Tuesday, November 8, 2016

From the New York Times: Spread of Early Voting Is Forging New Habits and Campaign Tactics

As many as 50 million people may have voted early, and since this has become increasingly commonplace, it has altered campaign tactics - as is reported below.

Early voting is also an example of what we refer to in 2306 as policy diffusion. A policy developed in one state that is adopted by others.

- Click here for the article.
In 1977, a flood control measure on the ballot in Monterey, Calif., became what historians say was the first modern American election decided by people who voted before Election Day.
It was a strange moment even for some who participated; elections had traditionally been a kind of civic gathering, on one day.
But the practice caught on with voters, and it eventually spread from the West Coast to 37 states and the District of Columbia. Today, at least 43 million Americans have already voted in the presidential election. And when the ballots are tallied nationwide Tuesday evening, more than one-third of them will have come from people who voted early — a record.
Voting before Election Day has become so commonplace that it is reshaping how campaigns are waged, and how Americans see the race in its final, frantic days.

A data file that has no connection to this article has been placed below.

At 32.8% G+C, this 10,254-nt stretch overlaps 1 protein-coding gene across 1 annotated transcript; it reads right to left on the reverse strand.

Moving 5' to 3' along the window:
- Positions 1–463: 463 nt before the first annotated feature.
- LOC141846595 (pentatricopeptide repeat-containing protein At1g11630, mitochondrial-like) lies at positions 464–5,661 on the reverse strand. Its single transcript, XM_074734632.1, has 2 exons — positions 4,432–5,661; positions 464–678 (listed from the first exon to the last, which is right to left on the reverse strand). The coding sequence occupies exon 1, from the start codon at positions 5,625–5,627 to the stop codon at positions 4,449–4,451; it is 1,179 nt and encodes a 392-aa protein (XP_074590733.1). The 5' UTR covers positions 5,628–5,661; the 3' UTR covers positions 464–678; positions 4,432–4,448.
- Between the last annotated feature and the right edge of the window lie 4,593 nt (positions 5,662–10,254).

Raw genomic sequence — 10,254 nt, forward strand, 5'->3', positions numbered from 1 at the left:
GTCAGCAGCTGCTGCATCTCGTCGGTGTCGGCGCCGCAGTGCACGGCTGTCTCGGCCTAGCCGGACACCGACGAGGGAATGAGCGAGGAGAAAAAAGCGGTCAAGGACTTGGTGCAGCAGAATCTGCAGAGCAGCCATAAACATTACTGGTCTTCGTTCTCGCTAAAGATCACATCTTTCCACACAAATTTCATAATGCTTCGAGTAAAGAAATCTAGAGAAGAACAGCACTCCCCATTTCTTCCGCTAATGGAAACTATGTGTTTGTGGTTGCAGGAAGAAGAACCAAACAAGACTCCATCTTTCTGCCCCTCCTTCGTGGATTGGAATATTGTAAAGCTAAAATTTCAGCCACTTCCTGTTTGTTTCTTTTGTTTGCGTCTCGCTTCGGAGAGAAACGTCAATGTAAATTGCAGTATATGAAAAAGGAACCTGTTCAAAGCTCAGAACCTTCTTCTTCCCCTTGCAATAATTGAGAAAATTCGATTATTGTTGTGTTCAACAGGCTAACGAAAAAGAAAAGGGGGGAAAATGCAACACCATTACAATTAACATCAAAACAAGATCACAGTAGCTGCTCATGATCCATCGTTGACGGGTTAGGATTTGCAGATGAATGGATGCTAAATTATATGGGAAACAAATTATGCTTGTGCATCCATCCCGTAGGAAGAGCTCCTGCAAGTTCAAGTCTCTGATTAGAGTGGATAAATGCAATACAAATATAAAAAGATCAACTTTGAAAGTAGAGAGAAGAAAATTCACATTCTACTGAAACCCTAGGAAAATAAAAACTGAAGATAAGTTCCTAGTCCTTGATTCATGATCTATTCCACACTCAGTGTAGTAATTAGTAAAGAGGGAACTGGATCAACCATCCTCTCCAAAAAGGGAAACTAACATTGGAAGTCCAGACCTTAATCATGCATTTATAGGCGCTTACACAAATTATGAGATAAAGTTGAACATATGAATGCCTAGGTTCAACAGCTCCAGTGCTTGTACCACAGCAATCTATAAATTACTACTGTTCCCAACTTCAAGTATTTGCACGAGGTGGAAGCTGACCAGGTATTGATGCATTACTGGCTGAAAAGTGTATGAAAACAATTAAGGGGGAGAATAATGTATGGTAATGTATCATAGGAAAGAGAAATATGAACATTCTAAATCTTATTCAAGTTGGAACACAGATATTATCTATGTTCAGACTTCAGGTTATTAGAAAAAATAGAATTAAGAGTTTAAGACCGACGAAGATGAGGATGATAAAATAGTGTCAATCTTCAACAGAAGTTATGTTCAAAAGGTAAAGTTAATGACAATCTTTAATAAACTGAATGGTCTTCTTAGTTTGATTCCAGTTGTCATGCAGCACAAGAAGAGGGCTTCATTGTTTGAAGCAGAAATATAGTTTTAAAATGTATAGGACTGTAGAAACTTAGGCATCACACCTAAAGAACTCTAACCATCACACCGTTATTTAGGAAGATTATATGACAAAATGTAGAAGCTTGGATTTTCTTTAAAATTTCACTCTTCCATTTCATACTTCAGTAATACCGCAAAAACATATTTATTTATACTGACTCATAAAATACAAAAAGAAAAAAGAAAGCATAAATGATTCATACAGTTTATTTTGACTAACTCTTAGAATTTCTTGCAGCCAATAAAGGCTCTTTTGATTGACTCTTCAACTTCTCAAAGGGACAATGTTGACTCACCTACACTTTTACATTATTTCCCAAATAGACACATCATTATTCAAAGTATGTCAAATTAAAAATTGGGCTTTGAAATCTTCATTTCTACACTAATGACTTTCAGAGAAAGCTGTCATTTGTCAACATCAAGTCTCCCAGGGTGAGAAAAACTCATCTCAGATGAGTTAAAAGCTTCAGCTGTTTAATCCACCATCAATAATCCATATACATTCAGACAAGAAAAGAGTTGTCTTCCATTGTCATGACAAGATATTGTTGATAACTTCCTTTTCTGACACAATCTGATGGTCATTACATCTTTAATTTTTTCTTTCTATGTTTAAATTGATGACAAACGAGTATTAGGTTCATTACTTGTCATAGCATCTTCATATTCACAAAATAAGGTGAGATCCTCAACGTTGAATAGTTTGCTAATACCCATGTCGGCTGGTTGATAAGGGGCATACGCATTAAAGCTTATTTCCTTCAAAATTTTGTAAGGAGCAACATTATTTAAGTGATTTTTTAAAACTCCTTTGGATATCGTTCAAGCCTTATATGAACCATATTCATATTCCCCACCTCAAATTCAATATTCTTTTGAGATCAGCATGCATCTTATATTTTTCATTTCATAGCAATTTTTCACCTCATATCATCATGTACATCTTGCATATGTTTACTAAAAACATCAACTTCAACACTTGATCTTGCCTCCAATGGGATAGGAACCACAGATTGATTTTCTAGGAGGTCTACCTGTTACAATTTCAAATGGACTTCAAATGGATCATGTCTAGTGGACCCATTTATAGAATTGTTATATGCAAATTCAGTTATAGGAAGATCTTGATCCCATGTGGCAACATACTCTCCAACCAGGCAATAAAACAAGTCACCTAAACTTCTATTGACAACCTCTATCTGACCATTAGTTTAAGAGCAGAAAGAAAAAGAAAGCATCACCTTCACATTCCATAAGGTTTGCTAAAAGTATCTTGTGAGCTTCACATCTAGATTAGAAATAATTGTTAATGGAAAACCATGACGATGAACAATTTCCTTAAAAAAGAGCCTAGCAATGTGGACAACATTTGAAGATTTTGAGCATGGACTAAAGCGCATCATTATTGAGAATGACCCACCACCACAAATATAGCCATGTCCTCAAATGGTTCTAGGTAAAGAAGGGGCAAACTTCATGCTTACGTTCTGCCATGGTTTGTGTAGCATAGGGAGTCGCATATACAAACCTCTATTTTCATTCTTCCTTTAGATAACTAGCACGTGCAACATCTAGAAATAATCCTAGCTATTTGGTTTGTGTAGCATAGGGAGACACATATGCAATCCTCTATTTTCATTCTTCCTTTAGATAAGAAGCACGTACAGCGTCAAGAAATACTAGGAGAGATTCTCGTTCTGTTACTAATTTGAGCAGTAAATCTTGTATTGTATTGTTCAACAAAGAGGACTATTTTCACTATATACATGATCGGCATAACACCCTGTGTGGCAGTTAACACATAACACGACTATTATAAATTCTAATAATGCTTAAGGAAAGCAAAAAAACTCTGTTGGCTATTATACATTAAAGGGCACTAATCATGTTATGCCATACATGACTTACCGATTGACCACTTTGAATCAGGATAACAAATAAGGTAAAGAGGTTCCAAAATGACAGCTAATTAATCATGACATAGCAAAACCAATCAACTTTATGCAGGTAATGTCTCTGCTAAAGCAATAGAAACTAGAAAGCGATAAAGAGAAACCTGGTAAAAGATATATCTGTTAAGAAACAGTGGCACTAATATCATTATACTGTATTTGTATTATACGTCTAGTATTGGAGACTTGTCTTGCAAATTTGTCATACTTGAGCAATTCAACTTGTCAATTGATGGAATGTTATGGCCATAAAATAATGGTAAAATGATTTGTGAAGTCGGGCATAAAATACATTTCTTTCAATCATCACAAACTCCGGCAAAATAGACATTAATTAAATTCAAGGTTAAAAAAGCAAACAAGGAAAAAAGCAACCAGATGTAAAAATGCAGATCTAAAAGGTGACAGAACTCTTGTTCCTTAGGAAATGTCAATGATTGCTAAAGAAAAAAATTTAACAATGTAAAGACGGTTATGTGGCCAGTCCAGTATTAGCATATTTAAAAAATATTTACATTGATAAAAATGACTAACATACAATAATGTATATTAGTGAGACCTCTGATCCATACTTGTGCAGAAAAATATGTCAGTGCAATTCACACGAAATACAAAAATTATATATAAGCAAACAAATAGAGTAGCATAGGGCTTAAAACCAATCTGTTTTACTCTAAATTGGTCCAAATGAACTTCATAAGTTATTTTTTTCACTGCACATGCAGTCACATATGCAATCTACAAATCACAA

“The idea that one wakes up and it’s Election Day in America is actually a rather quaint idea now,” said Russ Schriefer, a Republican consultant who has worked on presidential campaigns for two decades. “It is as much as a monthlong process to draw people in. And so your advertising tactics, your messaging tactics and certainly your ground game have changed completely.”
The spread of early balloting is forging new habits that are forcing campaigns to rethink how they allocate their resources. And it tends to favor those campaigns that are more technologically sophisticated and can identify, draw out and measure its support over a longer voting period.
In Florida, a battleground state where just a few hundred votes can tip an election and victory can guarantee the White House, new behaviors are rapidly taking hold. Hispanics, who have tended to turn out mostly on Election Day, are voting earlier in much larger numbers this year, after a major Democratic-led effort to mobilize them. This is especially true among young and first-time Hispanic voters, who are just forming their voting habits and are likely to retain the practice of casting ballots early, according to those who study early voting.
That will mean that future campaigns will need to further adapt and dedicate more time and money to chasing votes up to six weeks before Election Day.

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